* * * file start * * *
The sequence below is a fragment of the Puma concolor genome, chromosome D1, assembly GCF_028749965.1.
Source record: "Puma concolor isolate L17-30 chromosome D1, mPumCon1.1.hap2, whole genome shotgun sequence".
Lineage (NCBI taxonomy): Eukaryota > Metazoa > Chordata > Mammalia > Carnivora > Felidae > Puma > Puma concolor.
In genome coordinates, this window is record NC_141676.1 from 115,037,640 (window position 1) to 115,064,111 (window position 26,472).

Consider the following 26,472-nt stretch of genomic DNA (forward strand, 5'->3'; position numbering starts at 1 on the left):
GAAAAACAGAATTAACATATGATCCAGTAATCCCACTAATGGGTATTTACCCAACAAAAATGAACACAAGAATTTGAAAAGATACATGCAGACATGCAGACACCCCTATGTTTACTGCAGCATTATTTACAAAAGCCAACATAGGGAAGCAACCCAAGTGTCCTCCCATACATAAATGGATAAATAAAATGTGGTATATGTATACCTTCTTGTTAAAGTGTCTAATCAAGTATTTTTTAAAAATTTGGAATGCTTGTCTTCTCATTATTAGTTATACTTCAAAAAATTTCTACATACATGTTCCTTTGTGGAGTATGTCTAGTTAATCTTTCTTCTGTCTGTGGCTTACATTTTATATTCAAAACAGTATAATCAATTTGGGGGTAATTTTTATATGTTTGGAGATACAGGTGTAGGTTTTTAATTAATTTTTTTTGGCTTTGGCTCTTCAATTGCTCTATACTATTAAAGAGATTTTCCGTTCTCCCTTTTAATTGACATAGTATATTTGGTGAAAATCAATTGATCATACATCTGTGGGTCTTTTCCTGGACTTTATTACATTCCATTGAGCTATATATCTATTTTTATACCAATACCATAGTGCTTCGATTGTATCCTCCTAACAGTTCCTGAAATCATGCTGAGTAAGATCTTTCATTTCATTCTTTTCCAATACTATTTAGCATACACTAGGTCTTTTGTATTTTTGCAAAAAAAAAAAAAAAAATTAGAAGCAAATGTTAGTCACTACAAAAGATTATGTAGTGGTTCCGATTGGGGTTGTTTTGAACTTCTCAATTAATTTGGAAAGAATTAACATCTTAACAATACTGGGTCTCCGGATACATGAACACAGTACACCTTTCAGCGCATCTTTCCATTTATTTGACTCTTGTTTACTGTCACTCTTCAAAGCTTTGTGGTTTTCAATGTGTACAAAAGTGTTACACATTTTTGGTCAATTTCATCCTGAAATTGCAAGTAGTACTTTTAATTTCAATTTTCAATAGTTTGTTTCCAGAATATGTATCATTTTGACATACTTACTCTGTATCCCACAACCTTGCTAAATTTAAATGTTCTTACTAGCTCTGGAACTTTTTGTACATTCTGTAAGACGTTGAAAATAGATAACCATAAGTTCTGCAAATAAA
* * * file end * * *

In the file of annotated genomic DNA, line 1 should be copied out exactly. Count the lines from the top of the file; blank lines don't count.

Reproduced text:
The sequence below is a fragment of the Puma concolor genome, chromosome D1, assembly GCF_028749965.1.